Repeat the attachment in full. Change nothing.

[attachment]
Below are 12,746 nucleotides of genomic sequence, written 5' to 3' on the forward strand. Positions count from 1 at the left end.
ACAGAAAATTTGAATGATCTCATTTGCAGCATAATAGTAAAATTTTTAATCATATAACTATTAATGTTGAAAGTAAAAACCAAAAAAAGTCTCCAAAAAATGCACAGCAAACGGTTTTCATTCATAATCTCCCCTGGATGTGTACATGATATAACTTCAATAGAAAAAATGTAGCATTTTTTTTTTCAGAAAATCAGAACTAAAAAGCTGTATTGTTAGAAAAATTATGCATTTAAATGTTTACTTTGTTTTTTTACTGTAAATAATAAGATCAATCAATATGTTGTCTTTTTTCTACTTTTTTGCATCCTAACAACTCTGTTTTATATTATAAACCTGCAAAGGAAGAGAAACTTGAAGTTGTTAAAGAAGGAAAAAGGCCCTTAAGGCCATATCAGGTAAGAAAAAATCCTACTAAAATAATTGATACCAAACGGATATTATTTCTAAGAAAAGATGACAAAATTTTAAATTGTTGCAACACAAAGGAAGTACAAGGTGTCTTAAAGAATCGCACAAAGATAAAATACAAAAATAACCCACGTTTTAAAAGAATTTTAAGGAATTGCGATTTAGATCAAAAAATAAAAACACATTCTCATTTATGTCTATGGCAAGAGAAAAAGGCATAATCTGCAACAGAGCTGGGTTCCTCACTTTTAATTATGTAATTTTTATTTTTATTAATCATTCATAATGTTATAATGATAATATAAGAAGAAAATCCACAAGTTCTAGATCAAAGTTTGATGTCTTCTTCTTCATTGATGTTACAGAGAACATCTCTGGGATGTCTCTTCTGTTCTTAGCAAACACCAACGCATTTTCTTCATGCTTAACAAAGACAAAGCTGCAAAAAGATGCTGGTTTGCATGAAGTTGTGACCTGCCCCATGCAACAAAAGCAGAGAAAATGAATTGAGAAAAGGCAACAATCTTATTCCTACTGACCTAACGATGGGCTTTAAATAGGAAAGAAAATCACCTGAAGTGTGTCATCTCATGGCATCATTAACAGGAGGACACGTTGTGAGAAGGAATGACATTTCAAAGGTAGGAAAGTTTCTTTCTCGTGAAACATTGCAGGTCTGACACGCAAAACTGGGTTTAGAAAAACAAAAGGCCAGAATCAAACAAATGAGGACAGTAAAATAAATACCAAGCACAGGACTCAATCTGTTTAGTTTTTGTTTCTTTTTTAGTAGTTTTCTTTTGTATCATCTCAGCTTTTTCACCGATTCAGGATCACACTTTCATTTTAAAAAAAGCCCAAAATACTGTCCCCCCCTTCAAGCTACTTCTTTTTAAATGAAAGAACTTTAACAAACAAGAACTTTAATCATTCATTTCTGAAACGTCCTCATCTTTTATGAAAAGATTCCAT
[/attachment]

Below are 12,746 nucleotides of genomic sequence, written 5' to 3' on the forward strand. Positions count from 1 at the left end.
ACAGAAAATTTGAATGATCTCATTTGCAGCATAATAGTAAAATTTTTAATCATATAACTATTAATGTTGAAAGTAAAAACCAAAAAAAGTCTCCAAAAAATGCACAGCAAACGGTTTTCATTCATAATCTCCCCTGGATGTGTACATGATATAACTTCAATAGAAAAAATGTAGCATTTTTTTTTTCAGAAAATCAGAACTAAAAAGCTGTATTGTTAGAAAAATTATGCATTTAAATGTTTACTTTGTTTTTTTACTGTAAATAATAAGATCAATCAATATGTTGTCTTTTTTCTACTTTTTTGCATCCTAACAACTCTGTTTTATATTATAAACCTGCAAAGGAAGAGAAACTTGAAGTTGTTAAAGAAGGAAAAAGGCCCTTAAGGCCATATCAGGTAAGAAAAAATCCTACTAAAATAATTGATACCAAACGGATATTATTTCTAAGAAAAGATGACAAAATTTTAAATTGTTGCAACACAAAGGAAGTACAAGGTGTCTTAAAGAATCGCACAAAGATAAAATACAAAAATAACCCACGTTTTAAAAGAATTTTAAGGAATTGCGATTTAGATCAAAAAATAAAAACACATTCTCATTTATGTCTATGGCAAGAGAAAAAGGCATAATCTGCAACAGAGCTGGGTTCCTCACTTTTAATTATGTAATTTTTATTTTTATTAATCATTCATAATGTTATAATGATAATATAAGAAGAAAATCCACAAGTTCTAGATCAAAGTTTGATGTCTTCTTCTTCATTGATGTTACAGAGAACATCTCTGGGATGTCTCTTCTGTTCTTAGCAAACACCAACGCATTTTCTTCATGCTTAACAAAGACAAAGCTGCAAAAAGATGCTGGTTTGCATGAAGTTGTGACCTGCCCCATGCAACAAAAGCAGAGAAAATGAATTGAGAAAAGGCAACAATCTTATTCCTACTGACCTAACGATGGGCTTTAAATAGGAAAGAAAATCACCTGAAGTGTGTCATCTCATGGCATCATTAACAGGAGGACACGTTGTGAGAAGGAATGACATTTCAAAGGTAGGAAAGTTTCTTTCTCGTGAAACATTGCAGGTCTGACACGCAAAACTGGGTTTAGAAAAACAAAAGGCCAGAATCAAACAAATGAGGACAGTAAAATAAATACCAAGCACAGGACTCAATCTGTTTAGTTTTTGTTTCTTTTTTAGTAGTTTTCTTTTGTATCATCTCAGCTTTTTCACCGATTCAGGATCACACTTTCATTTTAAAAAAAGCCCAAAATACTGTCCCCCCCTTCAAGCTACTTCTTTTTAAATGAAAGAACTTTAACAAACAAGAACTTTAATCATTCATTTCTGAAACGTCCTCATCTTTTATGAAAAGATTCCAT